How to… Crochet Tutorial – 2-sided Foundation Row

This website uses US crochet terminology. Please refer to the US-UK terminology chart to translate US terminology into UK terms.

This technique is introduced by Black Sheep Crochet for the “Hug-Me Carrier”, a Peg Doll Accessories Collection item. 

Pattern available here:

Hug Me Carrier

Product available shortly


What is a 2-sided Foundation Row?

A 2-sided foundation row is a more solid alternative to a starting chain that can be used to begin a crochet piece that is worked from the bottom up, to make the bottom of a bag or to start a rectangular block.

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Why use a 2-sided Foundation Row?

If you are looking for a fantastic crochet technique that creates a dense set of starting stitches that offers more substance, is easier to work into but at the same time is almost as quick and easy to make as a row of chains, the 2-sided foundation row is the perfect solution.

How to work the 2-sided Foundation Row

A 2-sided foundation row is easy to work.

It is almost as easy as working chains or single crochets.


2-sided Foundation Row


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1 – start with a slip knot, leaving a tail at least 2 – 2.5 times longer than you want the finished foundation row to be (1 loop on hook)

2 – bring the tail over the hook from front to back (2 loops on hook)

3 – yo from the continuing side of the yarn (as in the photo) and pull through both loops

Tip: pinch the knot with your fingers to make this step easier

4 – first foundation sc finished

repeat step (tail over hook)

repeat step (yo from the continuing yarn)

keep on repeating steps and until you have the desired number of sts

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3 Reasons for using a 2-sided Foundation Row instead of a starting chain

Below you find a comparison between a normal chain (top pictures) and a 2-sided foundation row (bottom pictures with needles indicating the ‘V’s) and three reasons for choosing a 2-sided foundation row over a starting chain. 

1) Easier to work

Notice how the 2-sided foundation row offers much more substance than the normal row of chains. This makes holding the chain, finding the ‘V’s and working into them a lot easier in the foundation row than it is in the row of chains.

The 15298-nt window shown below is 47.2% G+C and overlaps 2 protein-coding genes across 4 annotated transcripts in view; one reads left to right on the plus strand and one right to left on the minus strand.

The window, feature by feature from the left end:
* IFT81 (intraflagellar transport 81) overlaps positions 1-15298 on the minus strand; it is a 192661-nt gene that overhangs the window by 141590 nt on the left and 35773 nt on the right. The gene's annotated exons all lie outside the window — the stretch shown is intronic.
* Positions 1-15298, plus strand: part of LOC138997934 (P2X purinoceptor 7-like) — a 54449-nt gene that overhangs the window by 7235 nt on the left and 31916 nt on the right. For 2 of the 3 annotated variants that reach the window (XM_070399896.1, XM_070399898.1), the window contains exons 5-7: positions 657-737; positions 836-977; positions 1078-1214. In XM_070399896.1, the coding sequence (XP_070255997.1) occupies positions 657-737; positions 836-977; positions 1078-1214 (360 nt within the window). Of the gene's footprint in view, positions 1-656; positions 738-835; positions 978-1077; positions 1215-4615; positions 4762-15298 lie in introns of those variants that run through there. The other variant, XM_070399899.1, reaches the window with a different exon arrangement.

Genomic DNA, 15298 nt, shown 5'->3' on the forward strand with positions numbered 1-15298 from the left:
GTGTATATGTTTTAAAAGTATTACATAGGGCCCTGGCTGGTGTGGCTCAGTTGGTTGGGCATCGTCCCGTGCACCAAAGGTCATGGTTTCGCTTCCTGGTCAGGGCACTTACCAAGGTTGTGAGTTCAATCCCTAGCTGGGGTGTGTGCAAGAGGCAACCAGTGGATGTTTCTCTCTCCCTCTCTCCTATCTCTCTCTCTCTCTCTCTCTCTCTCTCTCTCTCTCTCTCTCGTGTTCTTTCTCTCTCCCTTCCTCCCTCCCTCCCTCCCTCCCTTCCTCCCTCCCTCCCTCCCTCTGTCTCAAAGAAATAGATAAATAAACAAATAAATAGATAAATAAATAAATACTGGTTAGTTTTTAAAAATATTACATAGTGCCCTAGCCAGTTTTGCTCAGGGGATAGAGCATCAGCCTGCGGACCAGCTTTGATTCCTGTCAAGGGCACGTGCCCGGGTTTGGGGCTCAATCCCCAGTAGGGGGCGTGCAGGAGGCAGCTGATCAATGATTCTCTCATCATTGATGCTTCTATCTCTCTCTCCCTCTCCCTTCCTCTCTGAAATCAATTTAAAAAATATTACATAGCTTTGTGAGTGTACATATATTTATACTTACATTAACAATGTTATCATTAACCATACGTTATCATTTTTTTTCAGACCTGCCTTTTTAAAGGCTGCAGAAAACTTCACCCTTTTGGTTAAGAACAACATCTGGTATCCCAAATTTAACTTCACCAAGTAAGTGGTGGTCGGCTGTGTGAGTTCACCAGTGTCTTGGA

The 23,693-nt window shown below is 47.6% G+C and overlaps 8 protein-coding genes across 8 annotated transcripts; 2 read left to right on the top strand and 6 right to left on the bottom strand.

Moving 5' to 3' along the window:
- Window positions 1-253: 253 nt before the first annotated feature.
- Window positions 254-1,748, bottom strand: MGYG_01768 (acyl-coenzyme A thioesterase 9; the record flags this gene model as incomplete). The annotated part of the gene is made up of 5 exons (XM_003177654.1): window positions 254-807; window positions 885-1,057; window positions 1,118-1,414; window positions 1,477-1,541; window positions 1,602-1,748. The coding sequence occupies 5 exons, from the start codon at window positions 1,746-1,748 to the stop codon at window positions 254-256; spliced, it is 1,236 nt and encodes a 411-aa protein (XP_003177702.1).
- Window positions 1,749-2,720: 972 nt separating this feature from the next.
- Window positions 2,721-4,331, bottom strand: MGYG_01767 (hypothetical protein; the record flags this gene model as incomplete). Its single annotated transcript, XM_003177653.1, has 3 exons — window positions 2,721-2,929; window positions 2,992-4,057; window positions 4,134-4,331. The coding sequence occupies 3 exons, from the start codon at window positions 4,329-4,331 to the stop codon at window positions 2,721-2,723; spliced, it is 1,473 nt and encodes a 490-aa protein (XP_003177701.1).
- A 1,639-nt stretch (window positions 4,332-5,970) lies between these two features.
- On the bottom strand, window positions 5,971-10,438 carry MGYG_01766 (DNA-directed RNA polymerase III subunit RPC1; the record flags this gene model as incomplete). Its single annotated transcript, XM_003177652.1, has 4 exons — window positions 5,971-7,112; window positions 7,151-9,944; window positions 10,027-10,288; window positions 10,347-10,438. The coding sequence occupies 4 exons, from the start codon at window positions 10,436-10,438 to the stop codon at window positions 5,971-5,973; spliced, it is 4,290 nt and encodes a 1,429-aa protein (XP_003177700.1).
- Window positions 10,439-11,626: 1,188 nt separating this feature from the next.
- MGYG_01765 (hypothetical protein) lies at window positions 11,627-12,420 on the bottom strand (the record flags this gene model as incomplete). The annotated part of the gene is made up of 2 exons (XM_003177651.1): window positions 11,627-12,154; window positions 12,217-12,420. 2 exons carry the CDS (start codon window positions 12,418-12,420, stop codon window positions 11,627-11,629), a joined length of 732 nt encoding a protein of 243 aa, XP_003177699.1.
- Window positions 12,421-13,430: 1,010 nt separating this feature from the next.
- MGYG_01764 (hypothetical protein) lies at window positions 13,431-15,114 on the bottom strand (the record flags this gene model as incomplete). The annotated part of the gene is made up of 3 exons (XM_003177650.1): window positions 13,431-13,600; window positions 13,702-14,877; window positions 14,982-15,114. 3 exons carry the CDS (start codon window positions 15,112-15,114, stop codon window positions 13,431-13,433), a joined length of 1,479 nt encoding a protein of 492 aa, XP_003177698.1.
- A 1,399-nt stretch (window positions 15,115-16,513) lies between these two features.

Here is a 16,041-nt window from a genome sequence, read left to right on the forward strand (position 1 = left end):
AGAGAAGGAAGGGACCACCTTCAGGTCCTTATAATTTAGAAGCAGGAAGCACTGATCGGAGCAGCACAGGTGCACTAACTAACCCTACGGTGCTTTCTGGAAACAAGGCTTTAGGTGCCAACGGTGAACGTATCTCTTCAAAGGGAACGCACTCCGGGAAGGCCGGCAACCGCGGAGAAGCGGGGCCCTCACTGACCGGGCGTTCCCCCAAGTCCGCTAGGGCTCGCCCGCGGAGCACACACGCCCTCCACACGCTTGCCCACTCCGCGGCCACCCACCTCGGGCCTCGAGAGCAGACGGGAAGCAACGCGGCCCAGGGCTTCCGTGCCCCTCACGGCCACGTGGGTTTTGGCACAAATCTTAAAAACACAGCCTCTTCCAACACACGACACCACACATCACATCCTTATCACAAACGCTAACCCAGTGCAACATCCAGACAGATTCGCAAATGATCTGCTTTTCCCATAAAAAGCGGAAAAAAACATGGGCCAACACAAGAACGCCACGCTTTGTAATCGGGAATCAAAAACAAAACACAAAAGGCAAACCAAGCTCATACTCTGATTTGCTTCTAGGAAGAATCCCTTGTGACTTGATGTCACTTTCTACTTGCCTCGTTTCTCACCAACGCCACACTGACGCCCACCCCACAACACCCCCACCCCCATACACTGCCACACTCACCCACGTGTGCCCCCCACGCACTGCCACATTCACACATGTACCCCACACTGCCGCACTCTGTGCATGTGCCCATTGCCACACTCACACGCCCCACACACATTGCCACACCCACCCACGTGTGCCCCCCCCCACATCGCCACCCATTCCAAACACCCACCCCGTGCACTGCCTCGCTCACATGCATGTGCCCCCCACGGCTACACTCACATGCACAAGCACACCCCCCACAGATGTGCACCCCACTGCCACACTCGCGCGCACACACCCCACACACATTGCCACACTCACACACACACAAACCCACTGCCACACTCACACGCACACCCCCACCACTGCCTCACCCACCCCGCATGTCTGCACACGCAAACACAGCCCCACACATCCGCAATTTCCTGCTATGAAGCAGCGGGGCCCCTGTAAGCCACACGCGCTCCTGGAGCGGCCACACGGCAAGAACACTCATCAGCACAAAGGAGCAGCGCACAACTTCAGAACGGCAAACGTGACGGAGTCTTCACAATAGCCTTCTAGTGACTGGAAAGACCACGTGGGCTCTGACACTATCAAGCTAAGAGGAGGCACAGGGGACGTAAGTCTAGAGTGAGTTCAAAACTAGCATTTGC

top view

side view

underside view

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2) Neater Finish
Because the foundation row offers a set of ‘V’s at the top AND on the underside (and even on the side) where the row of chains only offers a ‘bump’ on the underside, the finish at the bottom will look the same as the finish at the top without the need to work into them again. 

3) Straight and Even First Round
When working an oval or a rectangle that is started in the middle and worked around the beginning foundation row, the  stitches on the opposing sides are directly vis-a-vis (left sample).

Stitches worked around a row of chains, where one side is worked through the ‘V’s and the opposing side in the ‘bump’, are slightly offset (right sample). 

The foundation row sample again is easier to work, looks neater and is also more straight and even.

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Video Tutorials

2-sided Foundation Row RH

and here:

2-sided Foundation Row RH

and here:

You can find a collection of all available free tutorials here:

Black Sheep Crochet Tutorials

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hdc/hdcbb or double hdc tutorial

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